Making connections: Re-imagining landscapes is the theme. Join us in Inverness, capital of the Scottish Highlands, and enjoy roaring stags, late running salmon and a warming whisky with old friends and new.
Communicating the values we bring to, but also take from, our landscapes is a vital task for heritage interpreters; be this in the wilder uninhabited regions or in cultural landscapes inhabited by humans for millennia. The European Landscape Convention recognises the strategic importance that landscape now holds. Heritage interpretation is uniquely placed to support an integrated view of landscape, weaving together natural and human heritage. This conference will highlight the power and potential of our multi-disciplinary approach in enabling people to find meaning, value and ownership in landscapes, past, present and future.
We will look at:
- Landscapes as a meeting place
Landscapes allow us to discover new meanings; in ourselves, in other people and in the environment. We shall consider the role of interpretation in creating connections with nature, with people or with place.
- Landscapes for life support and livelihoods
Landscapes supply essential natural resources, including air, water, food, timber and minerals. Human use of these resources shape the landscapes. We will examine interpretation that explores people’s connections with the physical aspects of landscape.
- Landscapes as wilderness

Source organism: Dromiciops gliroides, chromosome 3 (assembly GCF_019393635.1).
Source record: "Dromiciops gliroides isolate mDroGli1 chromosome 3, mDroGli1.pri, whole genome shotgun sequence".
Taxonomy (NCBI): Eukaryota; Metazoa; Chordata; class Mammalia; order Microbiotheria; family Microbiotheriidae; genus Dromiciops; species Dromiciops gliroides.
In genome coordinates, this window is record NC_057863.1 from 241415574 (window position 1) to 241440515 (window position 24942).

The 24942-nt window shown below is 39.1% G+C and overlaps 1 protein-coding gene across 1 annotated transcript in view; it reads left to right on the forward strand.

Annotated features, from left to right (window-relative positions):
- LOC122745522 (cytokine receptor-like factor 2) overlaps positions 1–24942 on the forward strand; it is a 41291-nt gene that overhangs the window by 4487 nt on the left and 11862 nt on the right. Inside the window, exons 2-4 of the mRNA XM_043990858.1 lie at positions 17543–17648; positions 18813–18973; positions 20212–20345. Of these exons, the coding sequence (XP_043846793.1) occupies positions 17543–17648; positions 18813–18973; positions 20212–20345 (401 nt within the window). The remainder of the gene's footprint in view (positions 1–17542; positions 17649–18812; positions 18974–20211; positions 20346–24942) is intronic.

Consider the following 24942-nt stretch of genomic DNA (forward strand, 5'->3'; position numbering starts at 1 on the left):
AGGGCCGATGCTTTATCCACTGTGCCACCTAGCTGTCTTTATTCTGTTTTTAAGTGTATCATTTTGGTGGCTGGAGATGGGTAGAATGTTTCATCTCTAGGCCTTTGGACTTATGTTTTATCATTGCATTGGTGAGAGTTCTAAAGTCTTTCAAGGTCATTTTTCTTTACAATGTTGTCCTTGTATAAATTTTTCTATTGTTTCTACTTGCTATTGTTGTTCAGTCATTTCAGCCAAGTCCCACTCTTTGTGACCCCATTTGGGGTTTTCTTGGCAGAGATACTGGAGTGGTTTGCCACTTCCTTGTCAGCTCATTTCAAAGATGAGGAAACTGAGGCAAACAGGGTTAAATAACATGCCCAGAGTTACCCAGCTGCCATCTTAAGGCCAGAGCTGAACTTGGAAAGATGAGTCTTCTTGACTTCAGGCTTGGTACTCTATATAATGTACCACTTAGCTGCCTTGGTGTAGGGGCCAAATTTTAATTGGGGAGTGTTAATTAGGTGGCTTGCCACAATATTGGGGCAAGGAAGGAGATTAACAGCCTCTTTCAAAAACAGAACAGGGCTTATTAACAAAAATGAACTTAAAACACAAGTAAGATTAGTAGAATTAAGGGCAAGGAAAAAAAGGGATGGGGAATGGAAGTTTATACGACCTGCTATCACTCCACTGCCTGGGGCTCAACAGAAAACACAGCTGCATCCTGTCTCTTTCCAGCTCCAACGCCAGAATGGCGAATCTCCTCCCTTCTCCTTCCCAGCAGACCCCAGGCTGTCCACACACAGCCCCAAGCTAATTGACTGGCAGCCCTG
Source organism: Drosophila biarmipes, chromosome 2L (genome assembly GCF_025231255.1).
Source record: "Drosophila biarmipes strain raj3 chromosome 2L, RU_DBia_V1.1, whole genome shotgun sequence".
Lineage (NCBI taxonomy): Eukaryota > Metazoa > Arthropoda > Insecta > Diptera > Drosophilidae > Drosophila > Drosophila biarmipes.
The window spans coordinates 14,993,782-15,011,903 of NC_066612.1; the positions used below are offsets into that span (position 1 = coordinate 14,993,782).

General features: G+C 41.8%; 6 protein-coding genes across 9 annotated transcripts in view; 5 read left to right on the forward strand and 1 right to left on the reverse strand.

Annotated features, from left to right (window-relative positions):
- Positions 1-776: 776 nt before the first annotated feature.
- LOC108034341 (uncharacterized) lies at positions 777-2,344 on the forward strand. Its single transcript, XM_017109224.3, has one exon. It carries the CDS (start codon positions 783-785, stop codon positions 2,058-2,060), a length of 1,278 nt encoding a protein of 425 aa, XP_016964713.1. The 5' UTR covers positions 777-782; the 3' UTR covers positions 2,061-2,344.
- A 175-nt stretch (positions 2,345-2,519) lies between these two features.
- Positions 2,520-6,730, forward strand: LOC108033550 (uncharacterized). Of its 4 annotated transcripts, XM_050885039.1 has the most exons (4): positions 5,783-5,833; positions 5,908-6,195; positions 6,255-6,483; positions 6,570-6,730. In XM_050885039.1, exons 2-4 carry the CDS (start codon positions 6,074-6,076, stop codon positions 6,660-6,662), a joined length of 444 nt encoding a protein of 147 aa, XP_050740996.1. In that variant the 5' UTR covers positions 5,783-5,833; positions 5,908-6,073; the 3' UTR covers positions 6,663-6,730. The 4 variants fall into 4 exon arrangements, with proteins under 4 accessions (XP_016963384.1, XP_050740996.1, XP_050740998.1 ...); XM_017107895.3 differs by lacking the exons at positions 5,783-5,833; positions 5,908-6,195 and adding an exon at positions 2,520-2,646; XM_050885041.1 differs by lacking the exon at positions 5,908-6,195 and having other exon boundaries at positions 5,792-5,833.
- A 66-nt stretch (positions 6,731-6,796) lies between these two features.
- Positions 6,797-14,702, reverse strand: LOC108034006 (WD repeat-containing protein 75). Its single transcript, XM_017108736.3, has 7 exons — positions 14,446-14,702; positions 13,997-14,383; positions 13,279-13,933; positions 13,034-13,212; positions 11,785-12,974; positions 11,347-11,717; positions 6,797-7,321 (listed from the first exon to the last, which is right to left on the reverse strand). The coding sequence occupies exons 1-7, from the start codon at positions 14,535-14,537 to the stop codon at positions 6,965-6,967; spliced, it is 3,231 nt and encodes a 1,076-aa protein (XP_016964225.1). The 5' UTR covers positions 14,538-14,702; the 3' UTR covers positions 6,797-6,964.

Landscapes provoke powerful responses. The idea of ‘the wild’ has captivated people for generations, through folk stories to modern tourism; influencing music, literature and philosophy. What are wild landscapes and how are they changing? What do concepts of wilderness or wildness mean and how is wilderness being protected? We shall reveal interpretation projects that explore wild landscapes and what they mean for people and society.
Along with the usual keynotes and parallel sessions there will be a selection of full day visits – the hardest task will be deciding which trip to take! These will include:
- Cairngorms National Park – the largest National Park in the UK covering 4,500 sq km and home to 17,000 people. With 50% of the Park protected by Natura 2000, it is a model for engagement of local communities. The Park has a strategic approach to interpreting its heritage values, with partner organisations and communities sharing the same messages to 1.6 million visitors.
- Beinn Eighe and Knockan Crag National Nature Reserves (NNR) – both these sites are in the mountainous and scenically stunning North West Highlands. Both sites have recently upgraded interpretation. Beinn Eighe, a UNESCO Biosphere Reserve, is the oldest NNR in the UK and has been actively welcoming visitors for nearly 50 years. Knockan Crag, one of the World’s most important locations for understanding the geology of our planet, has outstanding geological interpretation.
- World renowned landscapes around Loch Ness, including the historic Urquhart Castle. We will also visit the battlefield of Culloden with its evocative visitor centre telling the story of how this battle changed the cultural landscape of the Highlands of Scotland forever.
Inspiring presentations and visits, provoking keynotes and the chance to share experiences with interpretive colleagues from around the World – this is an event not to be missed!
Bill Taylor is the Conference Coordinator for IE. Further details of the conference will be announced in due course. Bill can be contacted at: firstname.lastname@example.org
To cite this article:
Taylor, B. (2016) ‘IE-AHI conference 3-6 October 2017: Join us in Scotland’. In Interpret Europe Newsletter 4-2016, 29